Brad and his mom liked to listen to the radio and sing in the car.  Unfortunately for Brad, he has his father's singing voice and not his mother's but that hasn't stopped him.  Their habit of singing songs embarrassed both his mother and I greatly once.  For a while his absolute favorite song was People Are Crazy.  When he was five, I think, he played soccer in a church league.  Halfway through practice they would sit down and have a devotional lesson.  Brad was always an active participant in these sometimes running his mouth when he shouldn't have been.  During one the coach said, "God is great," and my five year old son just couldn't help but add, "Beer is good and people are crazy."
     He will talk to anyone at anytime.  When he was little shopping trips were sure to be memorable or nerve racking.  When he was two on a shopping trip with his mom during the holidays he made sure to tell everyone he passed "Merry Christmas" which is as cute as it sounds but then when she had to go to the bathroom he crawled out of her stall to say "hi" to the lady in the next stall.  When he was three shopping with me he ran off from me while I was standing in the checkout line.  I didn't worry because I could still see him but I didn't notice the aisle he ran down.  He came running back with a box of Maxipads and said, "Daddy, daddy, mommy uses these."
     The funniest, so far, of Brad's embarrassing utterances in public happened when he was four and we were eating out.  Eating out with him is both an enjoyable and maddening experience.  It's enjoyable because when food is put in front of him he's all business and there is a rare quiet until he's done eating.  It's maddening because while waiting for the food he seems to think he has to make up for that time he's going to be silent by talking even more than normal.  That evening he was so excited about whatever he was talking about that he was standing on his seat when he looked out the window and got quiet for a second.  Then he tugged on my shirt and said, "Daddy, that woman has even bigger boobs than Mommy."  Of course, I looked and, of course, I got smacked for looking.  That kid knows how to get his father in trouble.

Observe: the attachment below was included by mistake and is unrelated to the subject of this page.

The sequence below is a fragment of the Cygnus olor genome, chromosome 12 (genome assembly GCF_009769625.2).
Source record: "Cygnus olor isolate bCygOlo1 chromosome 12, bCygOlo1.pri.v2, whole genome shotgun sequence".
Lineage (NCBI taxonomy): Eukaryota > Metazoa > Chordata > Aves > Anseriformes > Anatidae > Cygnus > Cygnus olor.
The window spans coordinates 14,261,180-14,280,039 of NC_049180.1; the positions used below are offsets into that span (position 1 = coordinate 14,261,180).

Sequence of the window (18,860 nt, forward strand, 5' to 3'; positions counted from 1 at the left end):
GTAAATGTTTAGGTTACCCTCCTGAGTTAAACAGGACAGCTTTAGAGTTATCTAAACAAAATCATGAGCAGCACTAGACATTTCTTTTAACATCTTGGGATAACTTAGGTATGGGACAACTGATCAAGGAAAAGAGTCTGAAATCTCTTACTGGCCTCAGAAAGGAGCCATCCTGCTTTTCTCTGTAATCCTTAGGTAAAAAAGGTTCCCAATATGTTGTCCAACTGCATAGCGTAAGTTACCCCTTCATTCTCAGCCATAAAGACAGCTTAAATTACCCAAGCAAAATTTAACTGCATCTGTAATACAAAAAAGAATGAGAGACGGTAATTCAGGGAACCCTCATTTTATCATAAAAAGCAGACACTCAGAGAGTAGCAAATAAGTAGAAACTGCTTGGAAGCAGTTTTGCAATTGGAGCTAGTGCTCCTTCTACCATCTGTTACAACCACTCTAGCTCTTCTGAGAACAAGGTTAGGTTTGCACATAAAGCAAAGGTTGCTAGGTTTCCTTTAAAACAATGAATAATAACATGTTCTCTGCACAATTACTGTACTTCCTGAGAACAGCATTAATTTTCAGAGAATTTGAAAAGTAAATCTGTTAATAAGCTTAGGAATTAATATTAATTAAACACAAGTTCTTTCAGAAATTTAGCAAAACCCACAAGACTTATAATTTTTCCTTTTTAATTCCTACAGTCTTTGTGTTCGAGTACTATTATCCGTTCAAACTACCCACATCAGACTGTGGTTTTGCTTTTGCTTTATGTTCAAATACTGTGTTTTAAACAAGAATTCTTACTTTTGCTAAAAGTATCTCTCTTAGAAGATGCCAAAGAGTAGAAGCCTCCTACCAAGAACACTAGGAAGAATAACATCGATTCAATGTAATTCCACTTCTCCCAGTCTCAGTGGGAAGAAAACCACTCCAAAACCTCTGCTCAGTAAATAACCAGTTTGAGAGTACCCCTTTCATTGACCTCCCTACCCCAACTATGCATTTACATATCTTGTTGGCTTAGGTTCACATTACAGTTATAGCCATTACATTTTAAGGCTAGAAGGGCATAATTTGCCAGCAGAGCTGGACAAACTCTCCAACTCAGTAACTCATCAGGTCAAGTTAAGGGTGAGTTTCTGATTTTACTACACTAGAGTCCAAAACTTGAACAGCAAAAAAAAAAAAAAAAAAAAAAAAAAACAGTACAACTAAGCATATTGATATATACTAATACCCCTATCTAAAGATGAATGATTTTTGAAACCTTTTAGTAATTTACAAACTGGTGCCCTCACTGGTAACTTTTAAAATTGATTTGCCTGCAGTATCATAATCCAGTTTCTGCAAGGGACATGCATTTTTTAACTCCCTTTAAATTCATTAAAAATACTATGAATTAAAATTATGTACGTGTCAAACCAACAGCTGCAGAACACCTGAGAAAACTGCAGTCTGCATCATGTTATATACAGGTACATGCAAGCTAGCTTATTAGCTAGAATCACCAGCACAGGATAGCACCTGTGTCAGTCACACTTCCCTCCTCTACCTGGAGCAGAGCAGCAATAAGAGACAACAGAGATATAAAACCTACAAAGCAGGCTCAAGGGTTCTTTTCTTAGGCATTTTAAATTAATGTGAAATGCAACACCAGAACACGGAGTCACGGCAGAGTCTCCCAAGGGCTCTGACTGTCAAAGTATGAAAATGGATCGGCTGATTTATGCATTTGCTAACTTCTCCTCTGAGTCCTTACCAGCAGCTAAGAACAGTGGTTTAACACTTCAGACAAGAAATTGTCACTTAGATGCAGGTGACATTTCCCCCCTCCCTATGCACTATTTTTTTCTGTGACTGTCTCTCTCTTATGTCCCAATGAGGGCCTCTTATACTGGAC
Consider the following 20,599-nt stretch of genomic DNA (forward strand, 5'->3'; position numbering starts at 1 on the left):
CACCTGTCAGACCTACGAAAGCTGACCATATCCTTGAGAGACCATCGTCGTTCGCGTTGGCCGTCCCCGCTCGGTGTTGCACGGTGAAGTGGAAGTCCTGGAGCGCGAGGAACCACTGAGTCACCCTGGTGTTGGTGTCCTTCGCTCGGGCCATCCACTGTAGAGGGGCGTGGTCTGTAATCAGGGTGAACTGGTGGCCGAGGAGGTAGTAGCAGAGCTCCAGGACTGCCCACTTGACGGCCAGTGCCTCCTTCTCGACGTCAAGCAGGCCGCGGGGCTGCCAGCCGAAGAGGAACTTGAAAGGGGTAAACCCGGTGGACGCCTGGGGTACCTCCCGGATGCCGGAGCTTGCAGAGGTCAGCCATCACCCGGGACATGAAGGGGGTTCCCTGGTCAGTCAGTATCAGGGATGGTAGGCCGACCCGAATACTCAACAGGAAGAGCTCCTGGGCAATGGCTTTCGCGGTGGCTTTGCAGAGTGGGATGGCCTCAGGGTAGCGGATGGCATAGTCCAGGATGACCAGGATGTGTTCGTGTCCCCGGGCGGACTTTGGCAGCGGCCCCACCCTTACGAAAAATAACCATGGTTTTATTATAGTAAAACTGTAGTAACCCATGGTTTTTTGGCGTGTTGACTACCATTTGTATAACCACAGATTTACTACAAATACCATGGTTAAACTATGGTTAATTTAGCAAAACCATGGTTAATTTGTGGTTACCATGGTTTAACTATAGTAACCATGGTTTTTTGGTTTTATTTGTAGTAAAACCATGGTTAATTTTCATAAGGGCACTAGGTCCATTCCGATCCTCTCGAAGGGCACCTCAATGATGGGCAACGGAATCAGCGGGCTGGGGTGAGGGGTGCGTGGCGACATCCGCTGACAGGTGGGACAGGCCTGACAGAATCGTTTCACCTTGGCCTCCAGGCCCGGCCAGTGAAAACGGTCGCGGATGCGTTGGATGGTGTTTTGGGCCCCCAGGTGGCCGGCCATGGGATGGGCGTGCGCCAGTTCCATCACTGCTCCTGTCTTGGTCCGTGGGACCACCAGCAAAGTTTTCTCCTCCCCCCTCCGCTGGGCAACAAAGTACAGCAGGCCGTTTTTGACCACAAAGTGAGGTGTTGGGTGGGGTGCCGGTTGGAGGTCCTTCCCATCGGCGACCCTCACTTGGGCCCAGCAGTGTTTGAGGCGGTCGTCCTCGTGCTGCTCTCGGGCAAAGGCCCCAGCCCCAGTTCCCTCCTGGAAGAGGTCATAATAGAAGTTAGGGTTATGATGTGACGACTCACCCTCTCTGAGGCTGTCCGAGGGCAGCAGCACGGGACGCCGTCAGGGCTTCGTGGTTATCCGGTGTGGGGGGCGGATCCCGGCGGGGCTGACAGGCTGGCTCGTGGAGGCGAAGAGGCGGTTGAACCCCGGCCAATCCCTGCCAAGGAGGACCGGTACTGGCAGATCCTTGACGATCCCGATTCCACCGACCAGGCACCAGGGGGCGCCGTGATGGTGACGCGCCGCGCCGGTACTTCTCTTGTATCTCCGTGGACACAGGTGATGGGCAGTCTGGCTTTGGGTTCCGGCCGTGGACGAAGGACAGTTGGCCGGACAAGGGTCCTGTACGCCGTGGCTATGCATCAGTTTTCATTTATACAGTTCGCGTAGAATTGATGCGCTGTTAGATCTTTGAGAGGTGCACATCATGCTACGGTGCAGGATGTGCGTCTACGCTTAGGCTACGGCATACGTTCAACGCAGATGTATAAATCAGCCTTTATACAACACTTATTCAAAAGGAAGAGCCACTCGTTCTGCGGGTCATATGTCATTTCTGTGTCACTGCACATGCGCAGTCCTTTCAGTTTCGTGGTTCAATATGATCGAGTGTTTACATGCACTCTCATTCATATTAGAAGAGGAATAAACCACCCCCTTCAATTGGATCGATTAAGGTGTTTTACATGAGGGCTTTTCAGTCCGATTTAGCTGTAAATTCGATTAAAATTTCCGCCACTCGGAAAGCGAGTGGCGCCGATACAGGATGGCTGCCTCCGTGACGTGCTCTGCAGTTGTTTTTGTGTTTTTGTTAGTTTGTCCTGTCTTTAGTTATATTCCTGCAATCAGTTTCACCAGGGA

Conversation with him isn't always funny stuff.  He's a deeper thinker than any child his age has a right to be and he's always been that way.  I can remember vividly when he was in preschool we went to visit his namesake's parents.  My friends' mom Linda was a schoolteacher and I think her teaching instinct kicked in and she wanted to make sure he was where he should be especially in speech development which was her speciality.  So she started quizzing him and talking to him and he would carefully consider her questions and answer them as completely and clearly as he could.  Soon they were just having a normal adult conversation. The look on her face as all this transpired is what really sticks with me. The schoolteacher in her was amazed and proud of the way Brad could talk to her but it was bittersweet for the mother in her.  Brad made her happy but Brad made her miss her Brad.
     He's an incredibly thoughtful boy.  You can tell when he thinks he's having a serious conversation because he'll pause and think about his replies before speaking.  We have very philosophical conversations all the time.  There are conversations about the differences between day and night and about homosexuality and it's religious implications that I'm saving for their own posts in this series.  I've always tried to talk to Brad like a small adult rather than a little kid and it has paid off.
     After my wife and I separated we were in family counseling mostly to make sure we would still get along for Brad's sake and we took him to a session with us to make sure he was going to be okay.  The counselor asked him if he was mad at us for separating and he said, "Yeah but I know there isn't anything they can do about it."  The counselor asked us if Brad was seven or twenty-one.  I don't know why we were worried about how he'd handle the separation and subsequent divorce.  He's done better with it than either one of us has.  Before he left for his mom's for the summer I told him I was going to miss him and that I didn't like the idea of him being gone from me that long.  He said, "Yeah but dad you see me a lot and Mom doesn't so don't you think it's fair that she has me during the summer?"  I went from a little sad that my buddy was leaving to proud of the thoughtful and good man he's already becoming in an instant.  I should be used to it but he's never lost the ability to surprise me, shock me, make me laugh, make me smile, and make me think when talking to him and I hope he never does.